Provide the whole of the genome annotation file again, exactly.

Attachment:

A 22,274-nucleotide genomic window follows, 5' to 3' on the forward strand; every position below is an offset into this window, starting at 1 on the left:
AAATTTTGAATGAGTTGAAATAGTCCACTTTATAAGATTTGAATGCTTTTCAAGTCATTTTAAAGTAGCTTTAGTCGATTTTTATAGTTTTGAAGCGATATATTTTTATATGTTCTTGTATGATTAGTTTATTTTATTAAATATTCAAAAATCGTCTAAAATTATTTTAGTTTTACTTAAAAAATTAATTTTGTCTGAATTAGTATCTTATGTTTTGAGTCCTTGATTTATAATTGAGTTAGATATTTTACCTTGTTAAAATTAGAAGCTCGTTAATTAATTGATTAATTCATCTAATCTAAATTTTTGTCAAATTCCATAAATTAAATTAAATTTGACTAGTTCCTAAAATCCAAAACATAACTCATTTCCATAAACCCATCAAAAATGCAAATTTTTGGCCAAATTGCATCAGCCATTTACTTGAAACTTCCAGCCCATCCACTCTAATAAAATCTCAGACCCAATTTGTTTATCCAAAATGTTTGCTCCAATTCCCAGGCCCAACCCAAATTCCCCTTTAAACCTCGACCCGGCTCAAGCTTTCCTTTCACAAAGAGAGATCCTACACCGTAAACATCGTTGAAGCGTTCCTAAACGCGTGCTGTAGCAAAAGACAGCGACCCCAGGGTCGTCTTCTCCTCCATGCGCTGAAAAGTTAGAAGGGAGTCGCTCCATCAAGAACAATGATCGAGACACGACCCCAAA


A 22,274-nucleotide genomic window follows, 5' to 3' on the forward strand; every position below is an offset into this window, starting at 1 on the left:
AAATTTTGAATGAGTTGAAATAGTCCACTTTATAAGATTTGAATGCTTTTCAAGTCATTTTAAAGTAGCTTTAGTCGATTTTTATAGTTTTGAAGCGATATATTTTTATATGTTCTTGTATGATTAGTTTATTTTATTAAATATTCAAAAATCGTCTAAAATTATTTTAGTTTTACTTAAAAAATTAATTTTGTCTGAATTAGTATCTTATGTTTTGAGTCCTTGATTTATAATTGAGTTAGATATTTTACCTTGTTAAAATTAGAAGCTCGTTAATTAATTGATTAATTCATCTAATCTAAATTTTTGTCAAATTCCATAAATTAAATTAAATTTGACTAGTTCCTAAAATCCAAAACATAACTCATTTCCATAAACCCATCAAAAATGCAAATTTTTGGCCAAATTGCATCAGCCATTTACTTGAAACTTCCAGCCCATCCACTCTAATAAAATCTCAGACCCAATTTGTTTATCCAAAATGTTTGCTCCAATTCCCAGGCCCAACCCAAATTCCCCTTTAAACCTCGACCCGGCTCAAGCTTTCCTTTCACAAAGAGAGATCCTACACCGTAAACATCGTTGAAGCGTTCCTAAACGCGTGCTGTAGCAAAAGACAGCGACCCCAGGGTCGTCTTCTCCTCCATGCGCTGAAAAGTTAGAAGGGAGTCGCTCCATCAAGAACAATGATCGAGACACGACCCCAAA